First published 1913
84 pages, 16 color illustrations, 37 black & white illustrations
Sent to market with his brother Alexander, Pigling Bland doesn't find it an easy trip. First, his brother is send home due to lack of papers. Secondly, he gets lost. And finally, Pigling Bland gets stolen. He finds his luck isn't so bad when he meets his captor's other prisoner, a pretty black girl pig named Pig-wig.
The History Behind the Tale (Linder 213-217):
Beatrix Potter raised pigs on Hilltop Farm and The Tale of Pigling Bland grew out of her adventures with her own pigs. It is interesting to note that both Beatrix Potter and Peter Rabbit appear in the illustrations (see p. 23 and p. 84). Again, Beatrix Potter only published one book in 1913. She had some difficulty in finishing Pigling Bland. First, she was ill and then there were preparations for her marriage. (Beatrix Potter married William Heelis on October 14, 1913.) Pigling Bland has much the same structure as Mr. Tod although the story seems shorter (at least, to this reader!).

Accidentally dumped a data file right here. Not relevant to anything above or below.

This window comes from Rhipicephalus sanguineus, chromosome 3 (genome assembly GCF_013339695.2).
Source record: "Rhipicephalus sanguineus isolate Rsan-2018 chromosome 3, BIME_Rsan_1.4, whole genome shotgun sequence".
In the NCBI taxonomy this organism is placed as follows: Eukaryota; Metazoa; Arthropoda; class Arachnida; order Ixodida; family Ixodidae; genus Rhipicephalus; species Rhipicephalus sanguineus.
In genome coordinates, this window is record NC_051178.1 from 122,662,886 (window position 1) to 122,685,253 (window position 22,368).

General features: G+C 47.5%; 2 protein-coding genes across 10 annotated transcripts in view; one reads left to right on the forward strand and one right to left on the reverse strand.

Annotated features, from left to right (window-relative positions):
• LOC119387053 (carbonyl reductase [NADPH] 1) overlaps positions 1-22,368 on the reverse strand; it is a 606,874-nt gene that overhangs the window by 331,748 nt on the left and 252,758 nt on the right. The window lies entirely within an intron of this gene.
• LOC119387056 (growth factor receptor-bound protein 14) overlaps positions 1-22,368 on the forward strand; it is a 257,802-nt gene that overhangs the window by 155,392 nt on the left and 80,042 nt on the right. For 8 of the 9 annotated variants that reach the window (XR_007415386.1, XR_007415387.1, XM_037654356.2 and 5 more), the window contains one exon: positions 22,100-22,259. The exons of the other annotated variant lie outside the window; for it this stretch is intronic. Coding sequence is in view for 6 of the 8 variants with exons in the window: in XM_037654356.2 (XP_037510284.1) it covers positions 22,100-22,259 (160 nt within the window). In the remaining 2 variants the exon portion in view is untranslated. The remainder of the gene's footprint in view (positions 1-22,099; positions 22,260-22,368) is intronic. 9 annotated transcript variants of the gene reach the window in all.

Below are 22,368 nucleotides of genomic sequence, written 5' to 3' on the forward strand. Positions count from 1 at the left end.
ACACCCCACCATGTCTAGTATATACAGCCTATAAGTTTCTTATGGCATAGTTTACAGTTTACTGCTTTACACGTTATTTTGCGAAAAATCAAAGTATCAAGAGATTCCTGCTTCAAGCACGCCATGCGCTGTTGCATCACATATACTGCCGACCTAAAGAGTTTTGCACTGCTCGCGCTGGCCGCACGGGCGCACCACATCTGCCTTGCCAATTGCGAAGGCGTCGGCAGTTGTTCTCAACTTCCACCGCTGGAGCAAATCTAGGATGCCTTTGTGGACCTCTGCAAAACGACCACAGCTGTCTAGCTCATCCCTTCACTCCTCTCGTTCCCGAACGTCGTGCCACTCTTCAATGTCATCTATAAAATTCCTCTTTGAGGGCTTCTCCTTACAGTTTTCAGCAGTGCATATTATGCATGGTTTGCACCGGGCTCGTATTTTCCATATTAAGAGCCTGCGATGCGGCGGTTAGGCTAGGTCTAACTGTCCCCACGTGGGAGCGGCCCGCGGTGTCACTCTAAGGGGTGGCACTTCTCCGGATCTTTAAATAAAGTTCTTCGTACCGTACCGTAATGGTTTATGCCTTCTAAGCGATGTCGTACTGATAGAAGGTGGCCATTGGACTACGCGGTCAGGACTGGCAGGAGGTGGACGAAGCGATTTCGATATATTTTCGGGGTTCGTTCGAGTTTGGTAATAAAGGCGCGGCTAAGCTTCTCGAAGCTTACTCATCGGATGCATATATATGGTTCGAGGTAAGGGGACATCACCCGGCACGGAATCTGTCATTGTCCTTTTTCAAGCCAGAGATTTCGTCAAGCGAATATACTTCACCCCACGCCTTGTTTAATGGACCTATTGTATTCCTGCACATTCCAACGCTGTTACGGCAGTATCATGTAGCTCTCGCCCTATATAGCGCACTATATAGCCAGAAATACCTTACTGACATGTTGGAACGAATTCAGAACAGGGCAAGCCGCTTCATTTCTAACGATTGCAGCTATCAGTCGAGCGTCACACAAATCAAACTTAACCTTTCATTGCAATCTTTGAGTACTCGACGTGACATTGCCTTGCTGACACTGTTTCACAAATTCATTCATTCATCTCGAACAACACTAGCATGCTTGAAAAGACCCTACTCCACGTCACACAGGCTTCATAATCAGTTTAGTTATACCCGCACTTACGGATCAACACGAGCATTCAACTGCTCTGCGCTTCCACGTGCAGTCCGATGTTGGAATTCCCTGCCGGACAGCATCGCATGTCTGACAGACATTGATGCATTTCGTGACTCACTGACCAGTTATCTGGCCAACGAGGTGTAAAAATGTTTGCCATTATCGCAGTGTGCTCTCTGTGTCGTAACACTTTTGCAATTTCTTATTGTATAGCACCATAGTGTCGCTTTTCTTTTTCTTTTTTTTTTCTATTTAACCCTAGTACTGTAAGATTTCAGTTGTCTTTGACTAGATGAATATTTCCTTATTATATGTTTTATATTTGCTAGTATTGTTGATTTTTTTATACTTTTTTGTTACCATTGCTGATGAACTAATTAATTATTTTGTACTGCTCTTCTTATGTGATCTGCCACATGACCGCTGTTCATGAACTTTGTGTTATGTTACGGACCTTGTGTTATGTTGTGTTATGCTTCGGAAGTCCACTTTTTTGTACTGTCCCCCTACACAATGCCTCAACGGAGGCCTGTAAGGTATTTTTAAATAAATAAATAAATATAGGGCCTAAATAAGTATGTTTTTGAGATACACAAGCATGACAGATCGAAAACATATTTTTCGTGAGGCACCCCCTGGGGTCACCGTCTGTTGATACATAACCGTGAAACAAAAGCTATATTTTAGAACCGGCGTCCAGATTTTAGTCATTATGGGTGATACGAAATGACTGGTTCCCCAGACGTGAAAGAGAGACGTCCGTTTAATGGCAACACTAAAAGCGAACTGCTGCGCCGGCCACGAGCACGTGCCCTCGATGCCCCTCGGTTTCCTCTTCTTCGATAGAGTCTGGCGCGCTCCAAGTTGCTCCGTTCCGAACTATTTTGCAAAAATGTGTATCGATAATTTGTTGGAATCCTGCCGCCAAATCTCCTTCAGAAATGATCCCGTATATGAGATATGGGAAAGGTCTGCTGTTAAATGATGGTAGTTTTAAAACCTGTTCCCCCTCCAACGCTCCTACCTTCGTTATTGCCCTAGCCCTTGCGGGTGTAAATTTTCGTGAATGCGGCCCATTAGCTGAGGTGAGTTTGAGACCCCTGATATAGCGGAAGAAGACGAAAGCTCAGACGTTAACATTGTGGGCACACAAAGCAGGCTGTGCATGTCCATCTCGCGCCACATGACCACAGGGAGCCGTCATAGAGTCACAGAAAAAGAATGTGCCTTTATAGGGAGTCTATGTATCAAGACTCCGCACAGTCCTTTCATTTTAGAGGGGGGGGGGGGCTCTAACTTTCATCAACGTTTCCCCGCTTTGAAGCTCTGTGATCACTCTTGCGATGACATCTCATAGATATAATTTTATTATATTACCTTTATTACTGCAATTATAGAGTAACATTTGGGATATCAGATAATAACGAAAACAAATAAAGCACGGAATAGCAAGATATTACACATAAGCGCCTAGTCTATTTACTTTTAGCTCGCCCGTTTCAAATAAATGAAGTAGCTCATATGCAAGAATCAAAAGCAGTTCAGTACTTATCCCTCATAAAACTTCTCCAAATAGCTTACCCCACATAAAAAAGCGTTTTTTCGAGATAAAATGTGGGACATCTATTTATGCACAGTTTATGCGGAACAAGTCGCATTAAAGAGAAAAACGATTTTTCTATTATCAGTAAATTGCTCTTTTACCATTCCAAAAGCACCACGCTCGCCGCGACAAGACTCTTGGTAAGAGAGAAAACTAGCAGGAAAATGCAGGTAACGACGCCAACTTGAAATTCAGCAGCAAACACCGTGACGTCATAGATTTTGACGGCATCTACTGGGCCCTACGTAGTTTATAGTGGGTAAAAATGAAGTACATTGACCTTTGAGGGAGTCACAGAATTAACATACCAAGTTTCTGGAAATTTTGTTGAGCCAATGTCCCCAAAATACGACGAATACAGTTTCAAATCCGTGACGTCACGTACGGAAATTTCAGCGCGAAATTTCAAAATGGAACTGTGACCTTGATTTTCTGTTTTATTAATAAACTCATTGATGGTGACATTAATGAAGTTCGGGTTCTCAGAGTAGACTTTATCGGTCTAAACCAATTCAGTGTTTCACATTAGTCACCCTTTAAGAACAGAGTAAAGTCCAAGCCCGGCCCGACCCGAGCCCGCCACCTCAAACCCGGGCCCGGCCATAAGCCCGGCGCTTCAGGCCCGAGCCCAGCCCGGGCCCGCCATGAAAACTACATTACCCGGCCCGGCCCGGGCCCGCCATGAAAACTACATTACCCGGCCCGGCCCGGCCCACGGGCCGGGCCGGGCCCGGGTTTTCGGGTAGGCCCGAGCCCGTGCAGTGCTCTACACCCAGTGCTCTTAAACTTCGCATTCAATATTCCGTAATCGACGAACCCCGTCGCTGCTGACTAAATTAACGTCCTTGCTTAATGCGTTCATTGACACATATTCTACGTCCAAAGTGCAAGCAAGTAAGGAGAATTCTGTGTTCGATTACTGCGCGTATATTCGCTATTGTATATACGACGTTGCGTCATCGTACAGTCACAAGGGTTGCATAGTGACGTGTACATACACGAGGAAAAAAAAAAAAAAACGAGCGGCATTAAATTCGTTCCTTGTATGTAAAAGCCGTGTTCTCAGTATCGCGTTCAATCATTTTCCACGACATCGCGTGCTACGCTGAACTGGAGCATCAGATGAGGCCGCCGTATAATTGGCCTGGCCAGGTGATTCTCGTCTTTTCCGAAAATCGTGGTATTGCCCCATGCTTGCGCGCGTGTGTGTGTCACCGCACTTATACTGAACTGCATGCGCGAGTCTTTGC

My thoughts: Oh, I liked this one. Despite the length, it reads easily and quickly. I can definitely see this appealing to children. There's a lovely illustration of chickens in the story. I wonder why Beatrix Potter never wrote a chicken story?
Favorite Illustrations: Beatrix Potter & Alexander (23, B&W), Pigling Bland in the chicken coop (41, color), Pigling Bland meets Pig-wig (56, color), Pig-wig (61, color), Pig-wig dancing (71, color), Pigling Bland and Pig-wig running (81, color), Pigling Bland & Pig-wig dancing for rabbits (84, B&W)
Activity: The Tale of Pigling Bland is such an adventure story. I think it would translate well into a board game. Players could be the other pigs, even Beatrix Potter and the policeman. What fun there is to be had in designing it.
I hope you've enjoyed my exploration of The Tale of Pigling Bland. I'll be back next week to discuss Appley Dapply's Nursery Rhymes.